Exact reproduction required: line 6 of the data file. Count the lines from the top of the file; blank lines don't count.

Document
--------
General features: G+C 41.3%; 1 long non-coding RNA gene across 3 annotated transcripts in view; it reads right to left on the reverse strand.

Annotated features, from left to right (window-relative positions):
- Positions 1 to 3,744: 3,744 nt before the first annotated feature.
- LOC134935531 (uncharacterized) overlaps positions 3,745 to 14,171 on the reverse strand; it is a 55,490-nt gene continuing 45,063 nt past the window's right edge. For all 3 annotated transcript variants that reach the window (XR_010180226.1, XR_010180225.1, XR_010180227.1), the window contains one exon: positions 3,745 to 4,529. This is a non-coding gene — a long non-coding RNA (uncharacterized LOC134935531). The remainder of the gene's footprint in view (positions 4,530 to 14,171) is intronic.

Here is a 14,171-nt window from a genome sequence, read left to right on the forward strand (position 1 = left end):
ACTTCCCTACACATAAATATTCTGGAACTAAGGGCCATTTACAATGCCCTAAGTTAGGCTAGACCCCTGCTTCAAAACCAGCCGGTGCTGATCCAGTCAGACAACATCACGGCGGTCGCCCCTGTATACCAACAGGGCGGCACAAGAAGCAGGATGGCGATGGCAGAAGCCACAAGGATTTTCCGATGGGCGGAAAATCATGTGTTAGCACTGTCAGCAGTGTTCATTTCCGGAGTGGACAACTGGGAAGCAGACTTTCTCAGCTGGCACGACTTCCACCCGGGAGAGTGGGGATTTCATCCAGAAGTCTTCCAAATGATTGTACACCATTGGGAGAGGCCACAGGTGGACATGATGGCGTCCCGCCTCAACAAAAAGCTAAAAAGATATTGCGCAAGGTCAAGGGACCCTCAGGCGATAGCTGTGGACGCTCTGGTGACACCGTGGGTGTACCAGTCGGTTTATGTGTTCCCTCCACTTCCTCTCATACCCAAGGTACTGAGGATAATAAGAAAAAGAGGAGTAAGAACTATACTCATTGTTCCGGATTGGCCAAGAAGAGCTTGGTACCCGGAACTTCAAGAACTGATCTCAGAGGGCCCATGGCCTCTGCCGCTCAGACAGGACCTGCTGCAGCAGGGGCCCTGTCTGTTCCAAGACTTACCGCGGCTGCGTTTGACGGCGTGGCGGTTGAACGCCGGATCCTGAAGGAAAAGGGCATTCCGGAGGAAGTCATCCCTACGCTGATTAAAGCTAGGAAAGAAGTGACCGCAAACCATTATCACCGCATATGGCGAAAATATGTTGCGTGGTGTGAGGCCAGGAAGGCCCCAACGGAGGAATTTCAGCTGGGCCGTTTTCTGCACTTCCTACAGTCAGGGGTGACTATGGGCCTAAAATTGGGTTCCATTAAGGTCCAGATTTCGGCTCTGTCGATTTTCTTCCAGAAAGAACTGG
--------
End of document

ACTTCCCTACACATAAATATTCTGGAACTAAGGGCCATTTACAATGCCCTAAGTTAGGCTAGACCCCTGCTTCAAAACCAGCCGGTGCTGATCCAGTCAGACAACATCACGGCGGTCGCCCCTGTATACCAACAGGGCGGCACAAGAAGCAGGATGGCGATGGCAGAAGCCACAAGGATTTTCCGATGGGCGGAAAATCATGTGTTAGCACTGTCAGCAGTGTTCATTTCCGGAGTGGACAACTGGGAAGCAGACTTTCTCAGCTGGCACGACTTCCACCCGGGAGAGTGGGGATTTCATCCAGAAGTCTTCCAAATGATTGTACACCATTGGGAGAGGCCACAGGTGGACATGATGGCGTCCCGCCTCAACAAAAAGCTAAAAAGATATTGCGCAAGGTCAAGGGACCCTCAGGCGATAGCTGTGGACGCTCTGGTGACACCGTGGGTGTACCAGTCGGTTTATGTGTTCCCTCCACTTCCTCTCATACCCAAGGTACTGAGGATAATAAGAAAAAGAGGAGTAAGAACTATACTCATTGTTCCGGATTGGCCAAGAAGAGCTTGGTACCCGGAACTTCAAGAACTGATCTCAGAGGGCCCATGGCCTCTGCCGCTCAGACAGGACCTGCTGCAGCAGGGGCCCTGTCTGTTCCAAGACTTACCGCGGCTGCGTTTGACGGCGTGGCGGTTGAACGCCGGATCCTGAAGGAAAAGGGCATTCCGGAGGAAGTCATCCCTACGCTGATTAAAGCTAGGAAAGAAGTGACCGCAAACCATTATCACCGCATATGGCGAAAATATGTTGCGTGGTGTGAGGCCAGGAAGGCCCCAACGGAGGAATTTCAGCTGGGCCGTTTTCTGCACTTCCTACAGTCAGGGGTGACTATGGGCCTAAAATTGGGTTCCATTAAGGTCCAGATTTCGGCTCTGTCGATTTTCTTCCAGAAAGAACTGG